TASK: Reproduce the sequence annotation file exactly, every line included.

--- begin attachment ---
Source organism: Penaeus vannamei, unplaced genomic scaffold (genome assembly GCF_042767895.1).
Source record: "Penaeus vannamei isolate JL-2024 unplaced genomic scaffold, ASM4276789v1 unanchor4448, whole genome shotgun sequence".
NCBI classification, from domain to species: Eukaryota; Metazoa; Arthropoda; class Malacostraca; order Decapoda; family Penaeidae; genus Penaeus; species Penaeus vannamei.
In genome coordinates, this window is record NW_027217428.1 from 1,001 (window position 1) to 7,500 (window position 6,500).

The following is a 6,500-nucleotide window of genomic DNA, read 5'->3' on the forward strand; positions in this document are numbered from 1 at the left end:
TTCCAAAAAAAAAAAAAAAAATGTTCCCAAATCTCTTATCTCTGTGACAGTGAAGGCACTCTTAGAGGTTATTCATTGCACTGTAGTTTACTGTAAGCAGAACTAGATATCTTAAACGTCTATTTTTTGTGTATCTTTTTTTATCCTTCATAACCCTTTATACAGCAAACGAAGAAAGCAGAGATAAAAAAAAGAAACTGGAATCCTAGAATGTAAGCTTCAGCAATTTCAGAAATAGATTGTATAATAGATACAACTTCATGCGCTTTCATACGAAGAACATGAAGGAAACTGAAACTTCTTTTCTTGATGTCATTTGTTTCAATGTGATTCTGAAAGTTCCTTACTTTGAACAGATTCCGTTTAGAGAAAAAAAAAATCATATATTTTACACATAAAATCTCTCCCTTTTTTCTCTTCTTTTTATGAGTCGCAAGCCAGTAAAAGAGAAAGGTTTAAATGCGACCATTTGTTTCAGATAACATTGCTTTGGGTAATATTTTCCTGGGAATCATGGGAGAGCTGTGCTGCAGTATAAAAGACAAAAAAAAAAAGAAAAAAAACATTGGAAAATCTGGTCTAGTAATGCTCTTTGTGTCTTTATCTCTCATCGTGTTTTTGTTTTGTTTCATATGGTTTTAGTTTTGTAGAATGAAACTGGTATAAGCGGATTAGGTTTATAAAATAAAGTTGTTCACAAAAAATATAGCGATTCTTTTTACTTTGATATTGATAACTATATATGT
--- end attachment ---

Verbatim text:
Source organism: Penaeus vannamei, unplaced genomic scaffold (genome assembly GCF_042767895.1).
Source record: "Penaeus vannamei isolate JL-2024 unplaced genomic scaffold, ASM4276789v1 unanchor4448, whole genome shotgun sequence".
NCBI classification, from domain to species: Eukaryota; Metazoa; Arthropoda; class Malacostraca; order Decapoda; family Penaeidae; genus Penaeus; species Penaeus vannamei.
In genome coordinates, this window is record NW_027217428.1 from 1,001 (window position 1) to 7,500 (window position 6,500).

The following is a 6,500-nucleotide window of genomic DNA, read 5'->3' on the forward strand; positions in this document are numbered from 1 at the left end:
TTCCAAAAAAAAAAAAAAAAATGTTCCCAAATCTCTTATCTCTGTGACAGTGAAGGCACTCTTAGAGGTTATTCATTGCACTGTAGTTTACTGTAAGCAGAACTAGATATCTTAAACGTCTATTTTTTGTGTATCTTTTTTTATCCTTCATAACCCTTTATACAGCAAACGAAGAAAGCAGAGATAAAAAAAAGAAACTGGAATCCTAGAATGTAAGCTTCAGCAATTTCAGAAATAGATTGTATAATAGATACAACTTCATGCGCTTTCATACGAAGAACATGAAGGAAACTGAAACTTCTTTTCTTGATGTCATTTGTTTCAATGTGATTCTGAAAGTTCCTTACTTTGAACAGATTCCGTTTAGAGAAAAAAAAAATCATATATTTTACACATAAAATCTCTCCCTTTTTTCTCTTCTTTTTATGAGTCGCAAGCCAGTAAAAGAGAAAGGTTTAAATGCGACCATTTGTTTCAGATAACATTGCTTTGGGTAATATTTTCCTGGGAATCATGGGAGAGCTGTGCTGCAGTATAAAAGACAAAAAAAAAAAGAAAAAAAACATTGGAAAATCTGGTCTAGTAATGCTCTTTGTGTCTTTATCTCTCATCGTGTTTTTGTTTTGTTTCATATGGTTTTAGTTTTGTAGAATGAAACTGGTATAAGCGGATTAGGTTTATAAAATAAAGTTGTTCACAAAAAATATAGCGATTCTTTTTACTTTGATATTGATAACTATATATGT